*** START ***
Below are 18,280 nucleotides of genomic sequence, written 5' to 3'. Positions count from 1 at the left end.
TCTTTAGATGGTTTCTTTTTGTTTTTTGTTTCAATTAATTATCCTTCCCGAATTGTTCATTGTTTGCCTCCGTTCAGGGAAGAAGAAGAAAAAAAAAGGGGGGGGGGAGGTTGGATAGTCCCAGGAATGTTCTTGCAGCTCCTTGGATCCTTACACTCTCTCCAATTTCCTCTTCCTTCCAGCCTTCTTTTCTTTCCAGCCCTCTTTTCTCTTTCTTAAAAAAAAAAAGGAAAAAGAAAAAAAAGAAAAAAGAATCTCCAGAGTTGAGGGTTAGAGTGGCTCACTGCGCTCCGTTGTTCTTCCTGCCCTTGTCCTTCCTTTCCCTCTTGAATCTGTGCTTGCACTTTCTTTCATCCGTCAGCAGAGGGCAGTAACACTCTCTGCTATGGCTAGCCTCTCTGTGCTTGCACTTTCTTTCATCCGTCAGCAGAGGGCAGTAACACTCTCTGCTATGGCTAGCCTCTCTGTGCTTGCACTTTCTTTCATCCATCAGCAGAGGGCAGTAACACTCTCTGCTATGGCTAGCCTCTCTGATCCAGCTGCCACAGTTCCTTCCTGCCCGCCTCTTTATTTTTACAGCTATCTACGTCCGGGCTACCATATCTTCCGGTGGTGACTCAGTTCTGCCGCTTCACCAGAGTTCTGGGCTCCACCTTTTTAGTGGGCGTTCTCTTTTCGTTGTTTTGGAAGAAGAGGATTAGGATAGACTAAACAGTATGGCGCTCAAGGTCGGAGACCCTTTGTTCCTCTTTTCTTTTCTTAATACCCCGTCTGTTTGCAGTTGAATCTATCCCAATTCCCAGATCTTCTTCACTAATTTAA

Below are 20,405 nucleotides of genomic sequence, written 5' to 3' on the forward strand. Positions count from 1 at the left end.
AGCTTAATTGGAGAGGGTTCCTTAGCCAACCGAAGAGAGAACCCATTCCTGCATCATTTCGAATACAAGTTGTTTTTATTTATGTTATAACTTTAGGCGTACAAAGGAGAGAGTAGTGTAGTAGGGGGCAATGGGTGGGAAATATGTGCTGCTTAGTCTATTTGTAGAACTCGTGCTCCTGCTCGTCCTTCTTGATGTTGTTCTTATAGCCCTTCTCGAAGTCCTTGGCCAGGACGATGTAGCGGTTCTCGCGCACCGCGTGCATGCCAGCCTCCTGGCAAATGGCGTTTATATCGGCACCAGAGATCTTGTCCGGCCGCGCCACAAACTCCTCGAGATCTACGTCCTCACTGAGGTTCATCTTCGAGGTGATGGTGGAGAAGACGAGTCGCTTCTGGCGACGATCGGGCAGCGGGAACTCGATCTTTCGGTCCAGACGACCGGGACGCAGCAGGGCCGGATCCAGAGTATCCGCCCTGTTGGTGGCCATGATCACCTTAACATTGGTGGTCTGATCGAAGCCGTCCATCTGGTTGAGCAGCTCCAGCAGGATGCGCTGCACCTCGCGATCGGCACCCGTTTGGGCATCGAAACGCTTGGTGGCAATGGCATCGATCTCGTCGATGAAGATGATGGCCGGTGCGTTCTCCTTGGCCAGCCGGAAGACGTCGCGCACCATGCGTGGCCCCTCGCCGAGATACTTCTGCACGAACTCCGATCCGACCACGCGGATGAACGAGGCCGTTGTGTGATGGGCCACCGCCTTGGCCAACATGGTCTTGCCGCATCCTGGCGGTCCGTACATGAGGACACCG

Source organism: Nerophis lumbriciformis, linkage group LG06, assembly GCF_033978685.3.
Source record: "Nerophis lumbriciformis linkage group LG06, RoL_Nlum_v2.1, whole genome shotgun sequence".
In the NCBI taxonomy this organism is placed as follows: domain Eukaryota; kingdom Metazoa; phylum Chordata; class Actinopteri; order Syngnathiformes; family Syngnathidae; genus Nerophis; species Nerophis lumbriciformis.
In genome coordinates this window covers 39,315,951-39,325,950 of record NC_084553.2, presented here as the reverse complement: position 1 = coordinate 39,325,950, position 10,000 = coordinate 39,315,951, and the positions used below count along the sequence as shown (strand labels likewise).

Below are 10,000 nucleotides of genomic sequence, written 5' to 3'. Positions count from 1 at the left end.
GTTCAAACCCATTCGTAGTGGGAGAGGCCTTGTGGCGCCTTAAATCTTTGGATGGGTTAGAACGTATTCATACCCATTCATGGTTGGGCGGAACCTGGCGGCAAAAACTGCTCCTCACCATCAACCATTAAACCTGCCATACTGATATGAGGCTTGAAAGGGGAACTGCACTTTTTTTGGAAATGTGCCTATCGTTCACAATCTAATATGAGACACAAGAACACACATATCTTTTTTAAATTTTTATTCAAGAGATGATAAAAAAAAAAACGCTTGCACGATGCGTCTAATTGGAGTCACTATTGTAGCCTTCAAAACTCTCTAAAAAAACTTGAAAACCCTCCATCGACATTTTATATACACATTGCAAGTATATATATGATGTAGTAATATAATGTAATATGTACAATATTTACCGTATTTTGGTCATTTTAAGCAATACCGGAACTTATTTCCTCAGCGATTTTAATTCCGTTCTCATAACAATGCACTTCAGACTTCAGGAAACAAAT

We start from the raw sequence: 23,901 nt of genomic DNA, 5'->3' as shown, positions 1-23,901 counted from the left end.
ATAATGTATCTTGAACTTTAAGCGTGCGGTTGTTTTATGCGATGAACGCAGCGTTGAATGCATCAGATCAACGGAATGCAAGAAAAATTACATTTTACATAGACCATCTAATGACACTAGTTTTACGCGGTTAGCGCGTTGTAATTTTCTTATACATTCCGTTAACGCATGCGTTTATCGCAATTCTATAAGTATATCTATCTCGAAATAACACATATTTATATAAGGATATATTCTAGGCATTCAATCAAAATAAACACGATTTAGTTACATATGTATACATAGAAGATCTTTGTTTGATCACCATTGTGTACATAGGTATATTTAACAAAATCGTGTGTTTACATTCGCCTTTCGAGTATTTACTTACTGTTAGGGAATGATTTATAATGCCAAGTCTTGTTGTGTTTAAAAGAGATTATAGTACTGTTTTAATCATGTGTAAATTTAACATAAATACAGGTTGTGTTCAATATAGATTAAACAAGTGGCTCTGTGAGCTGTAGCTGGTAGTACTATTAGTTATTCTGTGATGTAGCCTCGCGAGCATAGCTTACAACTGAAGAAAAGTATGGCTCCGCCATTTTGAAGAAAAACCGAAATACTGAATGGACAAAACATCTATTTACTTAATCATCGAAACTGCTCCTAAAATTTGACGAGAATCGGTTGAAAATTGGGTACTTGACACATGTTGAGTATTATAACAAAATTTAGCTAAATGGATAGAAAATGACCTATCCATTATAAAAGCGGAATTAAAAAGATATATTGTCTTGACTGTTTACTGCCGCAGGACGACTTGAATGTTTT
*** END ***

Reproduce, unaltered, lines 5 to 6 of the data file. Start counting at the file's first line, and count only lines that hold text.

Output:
Source organism: Nerophis lumbriciformis, linkage group LG06, assembly GCF_033978685.3.
Source record: "Nerophis lumbriciformis linkage group LG06, RoL_Nlum_v2.1, whole genome shotgun sequence".